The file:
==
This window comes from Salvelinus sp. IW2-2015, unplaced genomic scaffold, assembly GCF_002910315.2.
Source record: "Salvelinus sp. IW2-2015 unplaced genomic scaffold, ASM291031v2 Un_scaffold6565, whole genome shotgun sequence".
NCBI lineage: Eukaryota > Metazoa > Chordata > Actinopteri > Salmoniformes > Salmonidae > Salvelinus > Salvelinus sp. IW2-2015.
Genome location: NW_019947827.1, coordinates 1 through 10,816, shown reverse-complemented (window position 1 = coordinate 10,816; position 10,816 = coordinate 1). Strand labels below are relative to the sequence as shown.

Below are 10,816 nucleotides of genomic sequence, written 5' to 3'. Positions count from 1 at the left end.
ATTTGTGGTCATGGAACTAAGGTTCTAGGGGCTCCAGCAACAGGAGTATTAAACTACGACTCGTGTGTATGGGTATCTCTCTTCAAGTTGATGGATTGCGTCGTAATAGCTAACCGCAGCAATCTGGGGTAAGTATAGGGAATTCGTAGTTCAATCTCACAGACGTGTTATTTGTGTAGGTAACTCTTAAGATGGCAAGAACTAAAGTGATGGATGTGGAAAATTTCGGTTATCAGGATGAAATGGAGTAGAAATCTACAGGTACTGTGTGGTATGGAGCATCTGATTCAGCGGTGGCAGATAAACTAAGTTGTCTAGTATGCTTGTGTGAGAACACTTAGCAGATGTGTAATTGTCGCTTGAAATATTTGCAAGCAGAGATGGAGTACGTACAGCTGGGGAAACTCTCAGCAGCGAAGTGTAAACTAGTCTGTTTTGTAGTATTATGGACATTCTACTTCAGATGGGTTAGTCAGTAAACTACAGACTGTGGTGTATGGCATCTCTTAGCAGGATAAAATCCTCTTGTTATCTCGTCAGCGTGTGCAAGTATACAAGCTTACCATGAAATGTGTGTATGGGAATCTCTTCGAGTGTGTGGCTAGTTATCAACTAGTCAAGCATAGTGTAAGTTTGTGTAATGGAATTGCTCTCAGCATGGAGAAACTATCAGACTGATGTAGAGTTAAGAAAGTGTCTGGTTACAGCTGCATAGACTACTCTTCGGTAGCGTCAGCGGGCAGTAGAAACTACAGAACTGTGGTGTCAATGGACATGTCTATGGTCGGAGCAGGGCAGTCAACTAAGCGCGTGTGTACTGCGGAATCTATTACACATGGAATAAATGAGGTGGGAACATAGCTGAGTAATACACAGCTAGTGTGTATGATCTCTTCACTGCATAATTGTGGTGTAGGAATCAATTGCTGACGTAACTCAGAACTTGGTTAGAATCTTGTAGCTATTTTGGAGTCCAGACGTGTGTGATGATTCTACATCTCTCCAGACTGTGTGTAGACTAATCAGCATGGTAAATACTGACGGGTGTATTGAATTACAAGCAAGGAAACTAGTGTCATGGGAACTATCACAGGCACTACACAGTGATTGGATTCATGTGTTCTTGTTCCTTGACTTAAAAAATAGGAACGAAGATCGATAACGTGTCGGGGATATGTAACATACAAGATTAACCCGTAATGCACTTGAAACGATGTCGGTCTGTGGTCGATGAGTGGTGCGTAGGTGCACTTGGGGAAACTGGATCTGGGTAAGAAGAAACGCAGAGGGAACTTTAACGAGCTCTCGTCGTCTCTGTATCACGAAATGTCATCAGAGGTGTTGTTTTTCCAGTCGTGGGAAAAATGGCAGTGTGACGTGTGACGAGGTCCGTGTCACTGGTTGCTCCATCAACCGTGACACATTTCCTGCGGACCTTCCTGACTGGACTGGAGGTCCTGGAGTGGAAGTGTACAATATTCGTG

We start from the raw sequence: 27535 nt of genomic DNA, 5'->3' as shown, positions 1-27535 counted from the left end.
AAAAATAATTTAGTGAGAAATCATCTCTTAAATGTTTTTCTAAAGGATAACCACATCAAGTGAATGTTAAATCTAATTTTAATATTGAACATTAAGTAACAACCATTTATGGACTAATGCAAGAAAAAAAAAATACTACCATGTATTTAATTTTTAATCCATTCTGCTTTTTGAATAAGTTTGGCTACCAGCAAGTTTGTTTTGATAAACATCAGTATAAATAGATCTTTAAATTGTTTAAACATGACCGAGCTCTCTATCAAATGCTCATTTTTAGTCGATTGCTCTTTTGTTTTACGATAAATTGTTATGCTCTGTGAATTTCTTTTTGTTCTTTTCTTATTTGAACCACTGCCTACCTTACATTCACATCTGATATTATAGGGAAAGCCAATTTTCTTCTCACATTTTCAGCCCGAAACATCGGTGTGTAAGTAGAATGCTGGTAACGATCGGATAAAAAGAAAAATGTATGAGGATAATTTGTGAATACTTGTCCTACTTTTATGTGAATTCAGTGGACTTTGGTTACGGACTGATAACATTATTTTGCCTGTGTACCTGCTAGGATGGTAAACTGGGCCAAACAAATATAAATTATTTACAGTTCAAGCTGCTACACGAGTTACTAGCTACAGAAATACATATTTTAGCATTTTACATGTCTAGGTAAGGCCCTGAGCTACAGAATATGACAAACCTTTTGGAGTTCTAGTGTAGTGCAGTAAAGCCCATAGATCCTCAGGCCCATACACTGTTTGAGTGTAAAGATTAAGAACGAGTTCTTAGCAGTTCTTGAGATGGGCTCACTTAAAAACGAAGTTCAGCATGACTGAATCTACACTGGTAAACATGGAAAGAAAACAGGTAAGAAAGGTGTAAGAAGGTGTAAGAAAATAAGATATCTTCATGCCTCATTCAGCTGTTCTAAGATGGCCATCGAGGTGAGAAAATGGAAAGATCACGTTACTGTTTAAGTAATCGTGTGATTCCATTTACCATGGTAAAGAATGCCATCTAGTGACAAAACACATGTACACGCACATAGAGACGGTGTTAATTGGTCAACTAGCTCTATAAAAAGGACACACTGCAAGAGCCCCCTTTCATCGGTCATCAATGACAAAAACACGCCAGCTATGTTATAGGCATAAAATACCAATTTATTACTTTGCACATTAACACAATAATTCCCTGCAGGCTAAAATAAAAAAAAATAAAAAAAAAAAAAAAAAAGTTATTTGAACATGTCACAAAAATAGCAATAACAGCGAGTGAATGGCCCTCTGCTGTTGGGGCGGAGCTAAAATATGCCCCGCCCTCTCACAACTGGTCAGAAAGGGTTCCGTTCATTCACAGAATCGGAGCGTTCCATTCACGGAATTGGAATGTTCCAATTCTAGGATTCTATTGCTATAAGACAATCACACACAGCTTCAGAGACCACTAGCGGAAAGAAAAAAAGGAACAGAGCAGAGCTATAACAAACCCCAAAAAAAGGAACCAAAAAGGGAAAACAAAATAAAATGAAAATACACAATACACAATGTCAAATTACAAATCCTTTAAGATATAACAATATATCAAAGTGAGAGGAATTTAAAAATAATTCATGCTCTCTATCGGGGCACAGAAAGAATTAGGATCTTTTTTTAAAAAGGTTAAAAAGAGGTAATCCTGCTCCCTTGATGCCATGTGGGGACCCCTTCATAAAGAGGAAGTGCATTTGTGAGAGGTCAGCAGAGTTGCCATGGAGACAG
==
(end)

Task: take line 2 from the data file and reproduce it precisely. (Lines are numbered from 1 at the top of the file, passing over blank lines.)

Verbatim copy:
Source record: "Salvelinus sp. IW2-2015 unplaced genomic scaffold, ASM291031v2 Un_scaffold6565, whole genome shotgun sequence".